Health Tip: Help Prevent Cervical Cancer

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(HealthDay News) -- More than 12,000 women get cervical cancer every year, but more than 90 percent of cases may be preventable, the Centers for Disease Control and Prevention says.

In 2012, some 8 million U.S. women aged 21 to 65 reported they had not been screened for cervical cancer in the last five years, the agency says.

The CDC recommends:

  • Vaccinate girls ages 11-12 against human papilloma virus (HPV), a primary cause of cervical cancer.
  • Obtain Pap tests every three years for women 21 to 29.
  • Women ages 30 to 65 should either get a Pap test every 3 years OR a Pap test and HPV test every 5 years.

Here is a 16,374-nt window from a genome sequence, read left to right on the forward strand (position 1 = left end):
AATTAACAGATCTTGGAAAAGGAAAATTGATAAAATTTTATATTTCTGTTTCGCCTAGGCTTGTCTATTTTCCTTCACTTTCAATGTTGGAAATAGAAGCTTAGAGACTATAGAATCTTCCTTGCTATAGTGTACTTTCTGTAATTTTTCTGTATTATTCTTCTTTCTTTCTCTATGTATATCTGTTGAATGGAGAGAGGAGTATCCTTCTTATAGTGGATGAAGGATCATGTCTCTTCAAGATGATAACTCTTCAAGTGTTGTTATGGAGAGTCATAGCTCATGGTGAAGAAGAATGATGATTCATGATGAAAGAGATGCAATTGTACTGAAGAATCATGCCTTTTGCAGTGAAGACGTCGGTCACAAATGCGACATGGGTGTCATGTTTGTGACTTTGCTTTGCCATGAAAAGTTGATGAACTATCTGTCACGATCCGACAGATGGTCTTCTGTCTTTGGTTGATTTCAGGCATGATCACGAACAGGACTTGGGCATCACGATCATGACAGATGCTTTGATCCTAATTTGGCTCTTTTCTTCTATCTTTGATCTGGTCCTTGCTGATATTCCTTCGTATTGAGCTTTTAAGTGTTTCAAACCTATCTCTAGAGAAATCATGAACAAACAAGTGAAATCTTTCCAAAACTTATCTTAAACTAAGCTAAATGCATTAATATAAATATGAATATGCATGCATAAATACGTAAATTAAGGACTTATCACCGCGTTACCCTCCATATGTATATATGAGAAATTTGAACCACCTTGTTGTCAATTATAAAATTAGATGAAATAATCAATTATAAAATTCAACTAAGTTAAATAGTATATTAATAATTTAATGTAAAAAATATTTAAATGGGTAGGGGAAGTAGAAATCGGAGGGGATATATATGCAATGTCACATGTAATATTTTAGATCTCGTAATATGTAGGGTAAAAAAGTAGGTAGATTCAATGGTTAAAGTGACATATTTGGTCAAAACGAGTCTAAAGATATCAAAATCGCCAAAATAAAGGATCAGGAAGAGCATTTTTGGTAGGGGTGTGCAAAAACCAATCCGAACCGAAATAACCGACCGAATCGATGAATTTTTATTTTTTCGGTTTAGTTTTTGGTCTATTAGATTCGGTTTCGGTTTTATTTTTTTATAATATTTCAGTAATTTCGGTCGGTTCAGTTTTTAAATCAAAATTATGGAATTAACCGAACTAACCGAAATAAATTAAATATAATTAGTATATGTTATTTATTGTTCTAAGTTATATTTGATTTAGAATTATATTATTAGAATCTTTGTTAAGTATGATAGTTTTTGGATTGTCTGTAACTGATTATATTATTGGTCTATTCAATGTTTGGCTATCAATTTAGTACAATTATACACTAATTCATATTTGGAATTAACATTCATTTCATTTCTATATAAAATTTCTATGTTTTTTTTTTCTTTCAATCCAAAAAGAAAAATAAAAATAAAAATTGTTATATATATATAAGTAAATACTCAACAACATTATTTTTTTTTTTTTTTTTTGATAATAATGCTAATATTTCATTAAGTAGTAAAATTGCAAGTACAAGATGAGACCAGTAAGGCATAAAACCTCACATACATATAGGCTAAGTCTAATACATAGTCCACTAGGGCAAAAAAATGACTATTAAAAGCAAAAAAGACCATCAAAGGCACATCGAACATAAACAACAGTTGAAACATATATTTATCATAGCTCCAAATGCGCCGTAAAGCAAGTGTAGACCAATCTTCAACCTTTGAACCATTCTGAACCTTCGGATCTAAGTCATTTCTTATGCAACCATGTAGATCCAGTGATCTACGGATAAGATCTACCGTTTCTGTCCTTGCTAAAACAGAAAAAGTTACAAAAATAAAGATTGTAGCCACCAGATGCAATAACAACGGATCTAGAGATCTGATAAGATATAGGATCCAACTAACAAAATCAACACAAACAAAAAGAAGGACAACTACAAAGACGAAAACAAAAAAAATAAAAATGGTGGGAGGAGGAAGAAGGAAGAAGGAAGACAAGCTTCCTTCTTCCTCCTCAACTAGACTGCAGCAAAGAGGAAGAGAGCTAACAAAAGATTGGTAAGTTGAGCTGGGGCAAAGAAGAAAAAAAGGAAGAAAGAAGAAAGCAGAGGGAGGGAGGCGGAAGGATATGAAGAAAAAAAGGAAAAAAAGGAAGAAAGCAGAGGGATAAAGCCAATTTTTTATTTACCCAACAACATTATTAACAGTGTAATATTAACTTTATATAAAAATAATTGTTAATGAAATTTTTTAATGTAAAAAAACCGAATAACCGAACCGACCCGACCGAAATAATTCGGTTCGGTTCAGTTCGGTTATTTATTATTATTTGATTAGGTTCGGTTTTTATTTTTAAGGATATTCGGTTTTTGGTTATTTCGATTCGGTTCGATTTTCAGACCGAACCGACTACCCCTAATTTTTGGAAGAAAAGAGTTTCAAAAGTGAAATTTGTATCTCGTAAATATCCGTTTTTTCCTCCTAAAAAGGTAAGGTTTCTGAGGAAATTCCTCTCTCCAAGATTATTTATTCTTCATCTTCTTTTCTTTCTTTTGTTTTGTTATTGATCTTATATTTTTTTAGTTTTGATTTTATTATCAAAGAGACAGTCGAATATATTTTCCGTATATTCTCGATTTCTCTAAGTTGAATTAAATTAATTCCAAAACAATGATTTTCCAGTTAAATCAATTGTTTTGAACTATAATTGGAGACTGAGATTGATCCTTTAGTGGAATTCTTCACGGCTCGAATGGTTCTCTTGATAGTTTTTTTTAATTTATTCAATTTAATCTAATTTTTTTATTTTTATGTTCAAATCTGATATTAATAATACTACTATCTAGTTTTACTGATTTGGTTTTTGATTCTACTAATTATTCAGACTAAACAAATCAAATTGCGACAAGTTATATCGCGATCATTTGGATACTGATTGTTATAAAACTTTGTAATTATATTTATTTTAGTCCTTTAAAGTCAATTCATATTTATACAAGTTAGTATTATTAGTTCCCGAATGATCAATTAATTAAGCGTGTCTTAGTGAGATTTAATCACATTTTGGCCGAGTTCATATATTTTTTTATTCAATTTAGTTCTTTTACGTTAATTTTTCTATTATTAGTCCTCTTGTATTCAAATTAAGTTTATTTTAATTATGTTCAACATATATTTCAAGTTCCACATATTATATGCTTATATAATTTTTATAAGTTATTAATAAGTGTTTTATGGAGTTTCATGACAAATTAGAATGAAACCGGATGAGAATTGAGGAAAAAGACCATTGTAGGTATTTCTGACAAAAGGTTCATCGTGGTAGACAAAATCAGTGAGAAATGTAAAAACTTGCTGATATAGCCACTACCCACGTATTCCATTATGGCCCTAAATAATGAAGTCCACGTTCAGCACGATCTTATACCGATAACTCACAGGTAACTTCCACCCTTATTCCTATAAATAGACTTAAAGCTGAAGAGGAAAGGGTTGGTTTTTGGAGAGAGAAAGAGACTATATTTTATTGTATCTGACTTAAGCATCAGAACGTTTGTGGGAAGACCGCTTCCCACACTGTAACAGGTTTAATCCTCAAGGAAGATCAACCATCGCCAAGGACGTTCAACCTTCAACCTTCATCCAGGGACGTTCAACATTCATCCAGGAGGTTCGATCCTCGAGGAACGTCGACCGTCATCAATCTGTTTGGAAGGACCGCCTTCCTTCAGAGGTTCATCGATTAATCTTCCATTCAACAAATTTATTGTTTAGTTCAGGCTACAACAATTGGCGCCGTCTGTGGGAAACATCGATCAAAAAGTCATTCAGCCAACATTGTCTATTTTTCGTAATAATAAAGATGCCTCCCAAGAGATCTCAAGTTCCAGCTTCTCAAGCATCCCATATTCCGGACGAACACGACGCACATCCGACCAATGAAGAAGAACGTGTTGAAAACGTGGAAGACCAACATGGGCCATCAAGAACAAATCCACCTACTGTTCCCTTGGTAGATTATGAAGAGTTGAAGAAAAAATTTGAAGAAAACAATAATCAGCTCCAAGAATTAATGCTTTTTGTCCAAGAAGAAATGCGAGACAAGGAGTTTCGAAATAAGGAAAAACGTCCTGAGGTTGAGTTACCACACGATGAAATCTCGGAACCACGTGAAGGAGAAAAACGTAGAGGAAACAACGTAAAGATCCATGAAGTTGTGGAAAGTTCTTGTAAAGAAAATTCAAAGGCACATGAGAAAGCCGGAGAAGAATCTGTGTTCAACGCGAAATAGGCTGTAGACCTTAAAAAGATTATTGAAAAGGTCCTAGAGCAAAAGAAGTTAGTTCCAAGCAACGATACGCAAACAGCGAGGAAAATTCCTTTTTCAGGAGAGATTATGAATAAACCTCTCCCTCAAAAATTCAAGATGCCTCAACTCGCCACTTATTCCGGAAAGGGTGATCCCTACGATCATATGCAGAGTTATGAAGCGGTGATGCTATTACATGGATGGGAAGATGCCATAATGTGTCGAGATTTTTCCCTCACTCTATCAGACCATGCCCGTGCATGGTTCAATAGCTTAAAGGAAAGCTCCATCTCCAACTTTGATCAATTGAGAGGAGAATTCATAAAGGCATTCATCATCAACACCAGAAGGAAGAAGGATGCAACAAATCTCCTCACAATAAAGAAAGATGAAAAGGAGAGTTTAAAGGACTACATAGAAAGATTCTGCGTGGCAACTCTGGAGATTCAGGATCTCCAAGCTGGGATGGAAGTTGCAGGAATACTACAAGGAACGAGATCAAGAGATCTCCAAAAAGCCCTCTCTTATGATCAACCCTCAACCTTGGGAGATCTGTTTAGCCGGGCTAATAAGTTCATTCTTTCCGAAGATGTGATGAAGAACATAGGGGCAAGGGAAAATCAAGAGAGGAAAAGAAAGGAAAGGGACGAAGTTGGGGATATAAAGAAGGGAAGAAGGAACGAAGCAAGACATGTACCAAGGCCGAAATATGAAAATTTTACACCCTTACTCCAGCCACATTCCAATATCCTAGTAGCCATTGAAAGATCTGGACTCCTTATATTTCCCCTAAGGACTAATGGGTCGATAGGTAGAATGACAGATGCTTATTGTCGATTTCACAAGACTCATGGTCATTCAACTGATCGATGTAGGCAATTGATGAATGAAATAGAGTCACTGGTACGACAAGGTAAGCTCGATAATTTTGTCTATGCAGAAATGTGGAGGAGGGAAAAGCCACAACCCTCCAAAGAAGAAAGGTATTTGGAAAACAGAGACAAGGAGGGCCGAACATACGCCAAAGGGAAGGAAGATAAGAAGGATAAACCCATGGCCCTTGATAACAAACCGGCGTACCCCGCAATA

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1 Comment

Fri Feb 15, 2019 02:32 PM

I agree 100% with everything in this article.  Unfortunately it doesn't go far enough.  My cervical cancer was diagnosed when I was 69 after only about 10 seconds of vaginal bleeding.  I would not have even called my doctor had my sister not urged me to.  I would be dead now.  Although the age of CC diagnosis is getting younger all the time, women over 65 are still 20% of those being diagnosed.   Average ages for diagnosis of HPV associated cancers is: 49 years for HPV-associated cervical cancer. 67 for HPV-associated vaginal cancer. 66 for HPV-associated vulvar cancer.  We seriously need to revisit the  age at which testing for HPV related cancers is no longer considered important.

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